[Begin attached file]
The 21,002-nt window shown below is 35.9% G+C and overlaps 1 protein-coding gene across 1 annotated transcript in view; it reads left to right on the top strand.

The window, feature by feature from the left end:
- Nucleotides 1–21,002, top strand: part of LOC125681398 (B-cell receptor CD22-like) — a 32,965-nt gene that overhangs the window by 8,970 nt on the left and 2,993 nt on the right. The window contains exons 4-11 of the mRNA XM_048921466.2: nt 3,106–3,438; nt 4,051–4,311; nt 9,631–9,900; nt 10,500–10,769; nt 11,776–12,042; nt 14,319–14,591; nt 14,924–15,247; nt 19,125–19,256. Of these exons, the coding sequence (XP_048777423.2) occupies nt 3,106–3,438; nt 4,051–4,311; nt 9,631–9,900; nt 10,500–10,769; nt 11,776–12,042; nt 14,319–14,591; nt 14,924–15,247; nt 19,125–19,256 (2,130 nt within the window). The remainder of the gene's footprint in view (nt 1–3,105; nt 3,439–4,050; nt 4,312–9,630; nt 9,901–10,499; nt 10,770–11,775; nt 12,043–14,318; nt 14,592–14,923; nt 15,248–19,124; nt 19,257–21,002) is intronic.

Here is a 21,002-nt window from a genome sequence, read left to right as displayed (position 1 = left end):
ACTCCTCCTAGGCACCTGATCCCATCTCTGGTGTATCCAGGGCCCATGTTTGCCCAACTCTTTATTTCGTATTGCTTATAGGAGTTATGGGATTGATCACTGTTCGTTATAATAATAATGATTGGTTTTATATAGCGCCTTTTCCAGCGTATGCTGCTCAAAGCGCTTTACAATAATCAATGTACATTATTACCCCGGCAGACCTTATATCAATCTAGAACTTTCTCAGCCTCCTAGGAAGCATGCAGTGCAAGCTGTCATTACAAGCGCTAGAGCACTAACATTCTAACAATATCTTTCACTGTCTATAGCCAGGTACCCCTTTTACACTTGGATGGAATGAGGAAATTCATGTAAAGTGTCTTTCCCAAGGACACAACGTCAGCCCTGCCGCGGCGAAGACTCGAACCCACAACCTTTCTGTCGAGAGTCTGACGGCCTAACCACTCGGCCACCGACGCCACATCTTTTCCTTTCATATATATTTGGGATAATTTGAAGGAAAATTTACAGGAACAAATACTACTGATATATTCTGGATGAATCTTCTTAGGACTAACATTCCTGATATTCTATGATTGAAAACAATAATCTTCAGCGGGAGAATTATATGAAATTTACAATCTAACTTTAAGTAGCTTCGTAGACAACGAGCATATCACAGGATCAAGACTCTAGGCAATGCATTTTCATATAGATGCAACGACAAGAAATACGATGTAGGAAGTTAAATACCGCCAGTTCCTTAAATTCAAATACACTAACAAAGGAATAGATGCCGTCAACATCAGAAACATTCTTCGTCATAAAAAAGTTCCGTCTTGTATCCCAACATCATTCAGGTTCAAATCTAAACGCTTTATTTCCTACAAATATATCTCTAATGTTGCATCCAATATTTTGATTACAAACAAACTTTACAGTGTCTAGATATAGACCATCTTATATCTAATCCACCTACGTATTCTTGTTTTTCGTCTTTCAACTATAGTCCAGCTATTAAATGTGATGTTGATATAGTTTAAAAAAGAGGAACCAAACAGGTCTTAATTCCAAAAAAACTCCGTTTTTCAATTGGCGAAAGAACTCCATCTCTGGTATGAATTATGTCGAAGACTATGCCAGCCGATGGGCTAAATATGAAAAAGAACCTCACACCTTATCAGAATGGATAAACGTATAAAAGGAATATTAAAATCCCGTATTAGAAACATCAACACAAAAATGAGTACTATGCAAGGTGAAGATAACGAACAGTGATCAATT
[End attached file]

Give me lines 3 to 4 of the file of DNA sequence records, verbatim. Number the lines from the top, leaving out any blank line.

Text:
- Nucleotides 1–21,002, top strand: part of LOC125681398 (B-cell receptor CD22-like) — a 32,965-nt gene that overhangs the window by 8,970 nt on the left and 2,993 nt on the right. The window contains exons 4-11 of the mRNA XM_048921466.2: nt 3,106–3,438; nt 4,051–4,311; nt 9,631–9,900; nt 10,500–10,769; nt 11,776–12,042; nt 14,319–14,591; nt 14,924–15,247; nt 19,125–19,256. Of these exons, the coding sequence (XP_048777423.2) occupies nt 3,106–3,438; nt 4,051–4,311; nt 9,631–9,900; nt 10,500–10,769; nt 11,776–12,042; nt 14,319–14,591; nt 14,924–15,247; nt 19,125–19,256 (2,130 nt within the window). The remainder of the gene's footprint in view (nt 1–3,105; nt 3,439–4,050; nt 4,312–9,630; nt 9,901–10,499; nt 10,770–11,775; nt 12,043–14,318; nt 14,592–14,923; nt 15,248–19,124; nt 19,257–21,002) is intronic.

Here is a 21,002-nt window from a genome sequence, read left to right as displayed (position 1 = left end):